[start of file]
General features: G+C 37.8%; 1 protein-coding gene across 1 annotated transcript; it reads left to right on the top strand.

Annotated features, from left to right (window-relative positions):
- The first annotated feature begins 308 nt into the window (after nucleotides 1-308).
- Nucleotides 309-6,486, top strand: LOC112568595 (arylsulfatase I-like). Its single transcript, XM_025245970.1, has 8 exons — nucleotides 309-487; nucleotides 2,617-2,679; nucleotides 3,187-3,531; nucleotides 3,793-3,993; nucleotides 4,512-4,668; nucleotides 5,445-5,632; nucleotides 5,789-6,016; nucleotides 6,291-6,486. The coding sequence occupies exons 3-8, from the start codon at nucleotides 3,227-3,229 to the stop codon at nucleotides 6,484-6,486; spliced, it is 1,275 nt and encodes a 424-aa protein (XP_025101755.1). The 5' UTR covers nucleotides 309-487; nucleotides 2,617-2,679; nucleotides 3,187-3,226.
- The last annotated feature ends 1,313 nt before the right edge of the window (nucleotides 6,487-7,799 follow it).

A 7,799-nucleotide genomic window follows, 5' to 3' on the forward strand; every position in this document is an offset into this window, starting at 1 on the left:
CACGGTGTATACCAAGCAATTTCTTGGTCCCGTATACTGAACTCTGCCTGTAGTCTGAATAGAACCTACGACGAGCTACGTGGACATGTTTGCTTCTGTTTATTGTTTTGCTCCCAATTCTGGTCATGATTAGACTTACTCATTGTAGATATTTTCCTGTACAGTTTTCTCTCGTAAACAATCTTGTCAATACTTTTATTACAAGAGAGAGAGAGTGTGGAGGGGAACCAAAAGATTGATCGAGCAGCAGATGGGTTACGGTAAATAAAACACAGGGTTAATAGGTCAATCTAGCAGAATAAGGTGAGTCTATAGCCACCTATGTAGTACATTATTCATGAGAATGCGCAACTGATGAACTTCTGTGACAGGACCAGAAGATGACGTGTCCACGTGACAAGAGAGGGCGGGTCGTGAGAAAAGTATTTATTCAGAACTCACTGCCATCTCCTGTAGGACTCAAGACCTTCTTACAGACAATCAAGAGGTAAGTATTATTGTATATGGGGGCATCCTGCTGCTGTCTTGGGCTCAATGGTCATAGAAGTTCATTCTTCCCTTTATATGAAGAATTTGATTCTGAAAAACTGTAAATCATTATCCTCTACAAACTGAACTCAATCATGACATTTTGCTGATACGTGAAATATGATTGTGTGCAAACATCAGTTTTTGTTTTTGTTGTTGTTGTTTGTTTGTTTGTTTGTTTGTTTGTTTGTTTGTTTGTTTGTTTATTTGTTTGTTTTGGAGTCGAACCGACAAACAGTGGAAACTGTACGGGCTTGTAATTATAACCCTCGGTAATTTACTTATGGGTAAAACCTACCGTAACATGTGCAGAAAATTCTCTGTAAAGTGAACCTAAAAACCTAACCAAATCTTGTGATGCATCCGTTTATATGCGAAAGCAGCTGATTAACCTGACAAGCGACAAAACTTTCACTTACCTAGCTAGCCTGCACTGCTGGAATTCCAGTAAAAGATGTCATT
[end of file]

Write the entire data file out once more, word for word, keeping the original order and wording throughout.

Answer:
General features: G+C 37.8%; 1 protein-coding gene across 1 annotated transcript; it reads left to right on the top strand.

Annotated features, from left to right (window-relative positions):
- The first annotated feature begins 308 nt into the window (after nucleotides 1-308).
- Nucleotides 309-6,486, top strand: LOC112568595 (arylsulfatase I-like). Its single transcript, XM_025245970.1, has 8 exons — nucleotides 309-487; nucleotides 2,617-2,679; nucleotides 3,187-3,531; nucleotides 3,793-3,993; nucleotides 4,512-4,668; nucleotides 5,445-5,632; nucleotides 5,789-6,016; nucleotides 6,291-6,486. The coding sequence occupies exons 3-8, from the start codon at nucleotides 3,227-3,229 to the stop codon at nucleotides 6,484-6,486; spliced, it is 1,275 nt and encodes a 424-aa protein (XP_025101755.1). The 5' UTR covers nucleotides 309-487; nucleotides 2,617-2,679; nucleotides 3,187-3,226.
- The last annotated feature ends 1,313 nt before the right edge of the window (nucleotides 6,487-7,799 follow it).

A 7,799-nucleotide genomic window follows, 5' to 3' on the forward strand; every position in this document is an offset into this window, starting at 1 on the left:
CACGGTGTATACCAAGCAATTTCTTGGTCCCGTATACTGAACTCTGCCTGTAGTCTGAATAGAACCTACGACGAGCTACGTGGACATGTTTGCTTCTGTTTATTGTTTTGCTCCCAATTCTGGTCATGATTAGACTTACTCATTGTAGATATTTTCCTGTACAGTTTTCTCTCGTAAACAATCTTGTCAATACTTTTATTACAAGAGAGAGAGAGTGTGGAGGGGAACCAAAAGATTGATCGAGCAGCAGATGGGTTACGGTAAATAAAACACAGGGTTAATAGGTCAATCTAGCAGAATAAGGTGAGTCTATAGCCACCTATGTAGTACATTATTCATGAGAATGCGCAACTGATGAACTTCTGTGACAGGACCAGAAGATGACGTGTCCACGTGACAAGAGAGGGCGGGTCGTGAGAAAAGTATTTATTCAGAACTCACTGCCATCTCCTGTAGGACTCAAGACCTTCTTACAGACAATCAAGAGGTAAGTATTATTGTATATGGGGGCATCCTGCTGCTGTCTTGGGCTCAATGGTCATAGAAGTTCATTCTTCCCTTTATATGAAGAATTTGATTCTGAAAAACTGTAAATCATTATCCTCTACAAACTGAACTCAATCATGACATTTTGCTGATACGTGAAATATGATTGTGTGCAAACATCAGTTTTTGTTTTTGTTGTTGTTGTTTGTTTGTTTGTTTGTTTGTTTGTTTGTTTGTTTGTTTGTTTATTTGTTTGTTTTGGAGTCGAACCGACAAACAGTGGAAACTGTACGGGCTTGTAATTATAACCCTCGGTAATTTACTTATGGGTAAAACCTACCGTAACATGTGCAGAAAATTCTCTGTAAAGTGAACCTAAAAACCTAACCAAATCTTGTGATGCATCCGTTTATATGCGAAAGCAGCTGATTAACCTGACAAGCGACAAAACTTTCACTTACCTAGCTAGCCTGCACTGCTGGAATTCCAGTAAAAGATGTCATT